Australia is a continent that is usually called “the land down under” because of its geographic position in the planet. This country is one of the smallest continents but is considered to be in the second place when it comes to country size. Australia is one of the top exporters of items such as diamonds, wool, alumina, lead and sheep and with this their economy is increasing steadily. Their climate may vary widely across the continent and depending on the season, from tropical to temperate. This is also a pace filled with natural wonders that some are even recognized already throughout the world such as the magnificent Great Barrier Reef, and the unique kangaroos that are abundant in Australia. Here are some of the natural wonders that are located in Australia.
The wonders below represent some of our favorite wonders. You can make your voice heard by voting on the Seven Wonders of Australia here.
Great Barrier Reef
The beauty of this very vast reed system can be seen outside the planet, which makes it the only natural wonder that can be visible from that distance. This is found northeast of Australia and covers an area of more than 300,000 square kilometers. The Great Barrier Reef is composed almost 3000 separate reefs and about 900 islands that make up 2,600 kilometers of the total area. The composition of these reefs are millions or billions of tiny organisms named coral polyps, which serves also as home to small fishes. This is the reason why they made Great Barrier Reef one of the seven natural wonders of the world – for its majestic scenery and the biodiversity that it possesses. Tourists can enjoy scuba diving in specific spots to take a look at the wonderful life under the surface of the waters of Australia.
This enormous rock is located in the center of the West Australian outback that is home to aborigines’ art and culture, and the wildlife. Commonly termed as Burringurrah by the locals, Mount Augustus has a height that reaches 860 meters above the plains that surrounds this area and is actually double the size of Uluru, making it the biggest rock on the planet. This rock is place for the aborigines that date back thousands of years ago, with evidence of their living such as weird writings on the rocks and mysterious caves. Mount Augustus also has natural springs that are important to the people living near the area such as the Wadjari people.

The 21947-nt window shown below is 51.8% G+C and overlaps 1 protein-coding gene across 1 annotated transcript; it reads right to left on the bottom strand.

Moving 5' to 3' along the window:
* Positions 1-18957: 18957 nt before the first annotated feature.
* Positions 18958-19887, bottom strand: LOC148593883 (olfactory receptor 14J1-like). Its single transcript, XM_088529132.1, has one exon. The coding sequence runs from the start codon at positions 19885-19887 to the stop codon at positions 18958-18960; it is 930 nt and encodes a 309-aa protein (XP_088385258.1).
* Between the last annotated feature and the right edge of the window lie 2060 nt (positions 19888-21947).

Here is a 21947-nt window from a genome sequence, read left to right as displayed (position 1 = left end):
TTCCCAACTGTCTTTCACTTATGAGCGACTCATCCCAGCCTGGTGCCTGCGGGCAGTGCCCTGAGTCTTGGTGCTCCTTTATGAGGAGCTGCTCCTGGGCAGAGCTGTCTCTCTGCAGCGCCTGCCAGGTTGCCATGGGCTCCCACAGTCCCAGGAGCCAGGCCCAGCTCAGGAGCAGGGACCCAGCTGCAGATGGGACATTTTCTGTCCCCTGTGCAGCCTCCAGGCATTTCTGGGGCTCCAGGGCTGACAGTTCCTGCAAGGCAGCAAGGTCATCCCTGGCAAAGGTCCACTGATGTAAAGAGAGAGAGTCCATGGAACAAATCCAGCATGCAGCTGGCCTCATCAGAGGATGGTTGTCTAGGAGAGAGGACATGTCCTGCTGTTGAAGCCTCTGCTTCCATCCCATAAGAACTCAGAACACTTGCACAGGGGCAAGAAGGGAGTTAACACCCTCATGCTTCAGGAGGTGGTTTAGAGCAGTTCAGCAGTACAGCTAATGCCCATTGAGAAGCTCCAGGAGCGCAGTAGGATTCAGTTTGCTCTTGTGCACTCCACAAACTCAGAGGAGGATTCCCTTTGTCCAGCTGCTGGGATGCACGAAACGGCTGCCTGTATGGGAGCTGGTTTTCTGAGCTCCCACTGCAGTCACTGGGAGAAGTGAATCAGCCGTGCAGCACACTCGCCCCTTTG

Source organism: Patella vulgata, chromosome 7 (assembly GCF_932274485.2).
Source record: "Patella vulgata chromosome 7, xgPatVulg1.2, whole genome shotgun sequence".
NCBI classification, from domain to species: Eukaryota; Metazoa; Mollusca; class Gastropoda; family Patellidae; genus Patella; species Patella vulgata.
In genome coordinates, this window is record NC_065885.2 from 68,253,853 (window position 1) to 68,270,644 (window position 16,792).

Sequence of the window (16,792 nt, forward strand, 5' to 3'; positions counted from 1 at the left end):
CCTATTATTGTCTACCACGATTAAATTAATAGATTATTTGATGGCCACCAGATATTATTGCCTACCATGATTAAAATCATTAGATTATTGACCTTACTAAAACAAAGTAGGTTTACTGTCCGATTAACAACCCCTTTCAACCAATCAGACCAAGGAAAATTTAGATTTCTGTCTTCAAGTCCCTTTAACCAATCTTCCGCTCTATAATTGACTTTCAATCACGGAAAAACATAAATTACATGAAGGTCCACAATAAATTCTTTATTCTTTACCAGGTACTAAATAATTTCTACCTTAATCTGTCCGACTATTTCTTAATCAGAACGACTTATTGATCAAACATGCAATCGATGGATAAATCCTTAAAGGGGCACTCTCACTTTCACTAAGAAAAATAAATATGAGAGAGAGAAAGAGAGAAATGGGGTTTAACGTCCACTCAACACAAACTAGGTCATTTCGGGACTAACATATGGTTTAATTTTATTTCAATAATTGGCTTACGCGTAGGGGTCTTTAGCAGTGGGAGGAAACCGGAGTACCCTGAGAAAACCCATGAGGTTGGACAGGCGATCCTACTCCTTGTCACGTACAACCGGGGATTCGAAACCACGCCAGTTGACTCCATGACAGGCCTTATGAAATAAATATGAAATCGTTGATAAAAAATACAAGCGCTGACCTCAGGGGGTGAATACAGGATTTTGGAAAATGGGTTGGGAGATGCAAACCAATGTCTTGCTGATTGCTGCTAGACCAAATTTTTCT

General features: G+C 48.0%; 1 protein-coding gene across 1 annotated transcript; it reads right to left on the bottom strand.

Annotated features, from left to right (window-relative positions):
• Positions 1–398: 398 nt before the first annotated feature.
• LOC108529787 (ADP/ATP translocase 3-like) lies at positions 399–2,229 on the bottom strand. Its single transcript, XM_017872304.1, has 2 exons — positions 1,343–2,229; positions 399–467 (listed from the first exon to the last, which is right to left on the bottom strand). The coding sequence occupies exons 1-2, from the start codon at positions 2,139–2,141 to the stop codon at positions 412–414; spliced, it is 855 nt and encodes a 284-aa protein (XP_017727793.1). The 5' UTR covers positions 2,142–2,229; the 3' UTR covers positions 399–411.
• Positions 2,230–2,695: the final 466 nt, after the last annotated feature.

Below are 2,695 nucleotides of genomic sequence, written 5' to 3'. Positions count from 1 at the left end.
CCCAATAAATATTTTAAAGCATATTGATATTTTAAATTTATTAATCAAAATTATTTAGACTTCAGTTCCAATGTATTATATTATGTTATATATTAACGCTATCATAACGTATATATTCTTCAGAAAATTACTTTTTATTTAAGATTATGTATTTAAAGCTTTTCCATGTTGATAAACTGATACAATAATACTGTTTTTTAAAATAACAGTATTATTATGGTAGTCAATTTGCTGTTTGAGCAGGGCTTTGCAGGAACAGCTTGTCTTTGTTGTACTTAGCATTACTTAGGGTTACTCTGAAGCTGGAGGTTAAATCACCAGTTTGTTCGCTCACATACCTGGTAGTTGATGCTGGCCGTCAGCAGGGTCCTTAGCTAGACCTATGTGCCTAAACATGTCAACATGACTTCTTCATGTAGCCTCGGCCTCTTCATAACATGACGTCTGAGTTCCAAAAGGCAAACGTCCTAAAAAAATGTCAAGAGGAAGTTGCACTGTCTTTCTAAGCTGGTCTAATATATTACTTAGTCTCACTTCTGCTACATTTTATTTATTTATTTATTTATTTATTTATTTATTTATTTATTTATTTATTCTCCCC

This is the most popular cave in Western Australia in terms of tourist visits. Covered in the wide Karri forest of the Leeuwin Naturaliste Ridge, the Jewel Cave is situated below sea level in which it has a depth of 42 meters with a length of almost 2 kilometers. Although this cave is only accessible to tourists for about 40% of the area, the majestic scene is already enough to give the visitors a breathtaking experience, with stalactites and stalagmites forming and its natural light produced. People who have experienced venturing on the Jewel cave say that it is like walking underwater but with no water around. This cave also holds one of the longest straw stalactites, with a length of 580 centimeters.
Just about 3 hours drive north of Western Australia’s capital and the biggest city, Perth, is a place with great mystery and wonder residing. The Pinnacles is one of Australia’s most wonderful landscapes because of the limestone spires that grow for more than a meter in the sands of the area. These pinnacles were believed to be created several million years passed by the erosion of the sand that contains seashells. Tourists can enjoy these unique formations and the locals even made an interpretative dance on how the Pinnacles were made.
Found in the Talbot Bay which is I the Buccaneer Archipelago, there is an enormous tidal motion that is regarded as the biggest in the world. The waterfall-like motion of the ocean water is made because of the passing of these waters on a narrow passage, thus creating a water pressure and produces somewhat like waterfalls.